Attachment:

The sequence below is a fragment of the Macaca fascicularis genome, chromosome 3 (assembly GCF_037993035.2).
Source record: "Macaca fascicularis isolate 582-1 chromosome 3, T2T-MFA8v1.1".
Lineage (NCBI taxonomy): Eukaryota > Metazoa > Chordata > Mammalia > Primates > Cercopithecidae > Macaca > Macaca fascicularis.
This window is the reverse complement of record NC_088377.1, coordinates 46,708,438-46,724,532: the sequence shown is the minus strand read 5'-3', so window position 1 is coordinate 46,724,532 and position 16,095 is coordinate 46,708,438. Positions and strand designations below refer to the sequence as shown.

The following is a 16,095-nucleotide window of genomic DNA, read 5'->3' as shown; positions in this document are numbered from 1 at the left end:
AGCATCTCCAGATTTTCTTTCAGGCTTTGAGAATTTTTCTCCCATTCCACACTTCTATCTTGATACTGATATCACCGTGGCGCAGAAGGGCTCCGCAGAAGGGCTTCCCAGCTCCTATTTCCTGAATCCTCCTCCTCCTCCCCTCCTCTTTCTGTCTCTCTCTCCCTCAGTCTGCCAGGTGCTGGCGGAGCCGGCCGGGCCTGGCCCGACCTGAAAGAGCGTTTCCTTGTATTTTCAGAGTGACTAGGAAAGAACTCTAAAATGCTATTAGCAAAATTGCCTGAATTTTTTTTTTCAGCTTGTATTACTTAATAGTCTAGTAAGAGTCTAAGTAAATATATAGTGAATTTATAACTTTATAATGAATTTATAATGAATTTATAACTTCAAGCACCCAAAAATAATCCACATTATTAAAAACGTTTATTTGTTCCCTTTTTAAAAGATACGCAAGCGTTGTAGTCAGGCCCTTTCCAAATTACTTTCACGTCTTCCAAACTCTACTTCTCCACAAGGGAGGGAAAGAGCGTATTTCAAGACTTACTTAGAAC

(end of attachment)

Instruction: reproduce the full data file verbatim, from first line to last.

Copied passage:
The sequence below is a fragment of the Macaca fascicularis genome, chromosome 3 (assembly GCF_037993035.2).
Source record: "Macaca fascicularis isolate 582-1 chromosome 3, T2T-MFA8v1.1".
Lineage (NCBI taxonomy): Eukaryota > Metazoa > Chordata > Mammalia > Primates > Cercopithecidae > Macaca > Macaca fascicularis.
This window is the reverse complement of record NC_088377.1, coordinates 46,708,438-46,724,532: the sequence shown is the minus strand read 5'-3', so window position 1 is coordinate 46,724,532 and position 16,095 is coordinate 46,708,438. Positions and strand designations below refer to the sequence as shown.

The following is a 16,095-nucleotide window of genomic DNA, read 5'->3' as shown; positions in this document are numbered from 1 at the left end:
AGCATCTCCAGATTTTCTTTCAGGCTTTGAGAATTTTTCTCCCATTCCACACTTCTATCTTGATACTGATATCACCGTGGCGCAGAAGGGCTCCGCAGAAGGGCTTCCCAGCTCCTATTTCCTGAATCCTCCTCCTCCTCCCCTCCTCTTTCTGTCTCTCTCTCCCTCAGTCTGCCAGGTGCTGGCGGAGCCGGCCGGGCCTGGCCCGACCTGAAAGAGCGTTTCCTTGTATTTTCAGAGTGACTAGGAAAGAACTCTAAAATGCTATTAGCAAAATTGCCTGAATTTTTTTTTTCAGCTTGTATTACTTAATAGTCTAGTAAGAGTCTAAGTAAATATATAGTGAATTTATAACTTTATAATGAATTTATAATGAATTTATAACTTCAAGCACCCAAAAATAATCCACATTATTAAAAACGTTTATTTGTTCCCTTTTTAAAAGATACGCAAGCGTTGTAGTCAGGCCCTTTCCAAATTACTTTCACGTCTTCCAAACTCTACTTCTCCACAAGGGAGGGAAAGAGCGTATTTCAAGACTTACTTAGAAC